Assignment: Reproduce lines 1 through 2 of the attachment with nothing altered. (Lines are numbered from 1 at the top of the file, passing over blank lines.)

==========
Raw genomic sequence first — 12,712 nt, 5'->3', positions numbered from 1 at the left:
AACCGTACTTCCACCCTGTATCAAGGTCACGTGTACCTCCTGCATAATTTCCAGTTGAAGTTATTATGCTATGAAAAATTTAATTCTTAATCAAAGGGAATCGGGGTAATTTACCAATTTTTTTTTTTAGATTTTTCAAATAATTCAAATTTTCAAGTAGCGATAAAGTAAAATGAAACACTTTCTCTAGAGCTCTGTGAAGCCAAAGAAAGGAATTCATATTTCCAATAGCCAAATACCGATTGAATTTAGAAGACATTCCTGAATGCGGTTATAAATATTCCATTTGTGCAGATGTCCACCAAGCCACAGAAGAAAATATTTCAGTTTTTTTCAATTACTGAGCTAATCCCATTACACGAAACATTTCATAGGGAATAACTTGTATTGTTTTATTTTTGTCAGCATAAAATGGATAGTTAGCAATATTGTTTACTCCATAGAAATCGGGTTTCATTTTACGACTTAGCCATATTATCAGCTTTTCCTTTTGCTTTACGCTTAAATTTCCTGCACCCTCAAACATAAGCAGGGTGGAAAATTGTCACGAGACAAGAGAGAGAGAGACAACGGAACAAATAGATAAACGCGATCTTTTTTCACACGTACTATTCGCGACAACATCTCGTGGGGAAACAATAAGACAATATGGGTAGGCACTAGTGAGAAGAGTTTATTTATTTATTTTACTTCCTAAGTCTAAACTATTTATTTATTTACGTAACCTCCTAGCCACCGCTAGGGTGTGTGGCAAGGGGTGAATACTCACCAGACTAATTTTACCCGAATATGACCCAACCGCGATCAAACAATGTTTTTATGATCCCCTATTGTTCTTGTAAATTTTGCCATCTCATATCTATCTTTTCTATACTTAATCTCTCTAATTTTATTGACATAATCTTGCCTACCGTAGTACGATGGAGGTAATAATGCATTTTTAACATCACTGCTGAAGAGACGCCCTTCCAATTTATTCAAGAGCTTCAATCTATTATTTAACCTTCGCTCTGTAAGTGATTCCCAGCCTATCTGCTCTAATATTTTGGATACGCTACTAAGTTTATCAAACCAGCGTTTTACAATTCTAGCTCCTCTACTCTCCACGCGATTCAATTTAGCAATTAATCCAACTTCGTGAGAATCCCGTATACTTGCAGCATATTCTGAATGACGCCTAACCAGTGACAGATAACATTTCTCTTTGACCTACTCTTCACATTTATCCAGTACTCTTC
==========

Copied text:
Raw genomic sequence first — 12,712 nt, 5'->3', positions numbered from 1 at the left:
AACCGTACTTCCACCCTGTATCAAGGTCACGTGTACCTCCTGCATAATTTCCAGTTGAAGTTATTATGCTATGAAAAATTTAATTCTTAATCAAAGGGAATCGGGGTAATTTACCAATTTTTTTTTTTAGATTTTTCAAATAATTCAAATTTTCAAGTAGCGATAAAGTAAAATGAAACACTTTCTCTAGAGCTCTGTGAAGCCAAAGAAAGGAATTCATATTTCCAATAGCCAAATACCGATTGAATTTAGAAGACATTCCTGAATGCGGTTATAAATATTCCATTTGTGCAGATGTCCACCAAGCCACAGAAGAAAATATTTCAGTTTTTTTCAATTACTGAGCTAATCCCATTACACGAAACATTTCATAGGGAATAACTTGTATTGTTTTATTTTTGTCAGCATAAAATGGATAGTTAGCAATATTGTTTACTCCATAGAAATCGGGTTTCATTTTACGACTTAGCCATATTATCAGCTTTTCCTTTTGCTTTACGCTTAAATTTCCTGCACCCTCAAACATAAGCAGGGTGGAAAATTGTCACGAGACAAGAGAGAGAGAGACAACGGAACAAATAGATAAACGCGATCTTTTTTCACACGTACTATTCGCGACAACATCTCGTGGGGAAACAATAAGACAATATGGGTAGGCACTAGTGAGAAGAGTTTATTTATTTATTTTACTTCCTAAGTCTAAACTATTTATTTATTTACGTAACCTCCTAGCCACCGCTAGGGTGTGTGGCAAGGGGTGAATACTCACCAGACTAATTTTACCCGAATATGACCCAACCGCGATCAAACAATGTTTTTATGATCCCCTATTGTTCTTGTAAATTTTGCCATCTCATATCTATCTTTTCTATACTTAATCTCTCTAATTTTATTGACATAATCTTGCCTACCGTAGTACGATGGAGGTAATAATGCATTTTTAACATCACTGCTGAAGAGACGCCCTTCCAATTTATTCAAGAGCTTCAATCTATTATTTAACCTTCGCTCTGTAAGTGATTCCCAGCCTATCTGCTCTAATATTTTGGATACGCTACTAAGTTTATCAAACCAGCGTTTTACAATTCTAGCTCCTCTACTCTCCACGCGATTCAATTTAGCAATTAATCCAACTTCGTGAGAATCCCGTATACTTGCAGCATATTCTGAATGACGCCTAACCAGTGACAGATAACATTTCTCTTTGACCTACTCTTCACATTTATCCAGTACTCTTC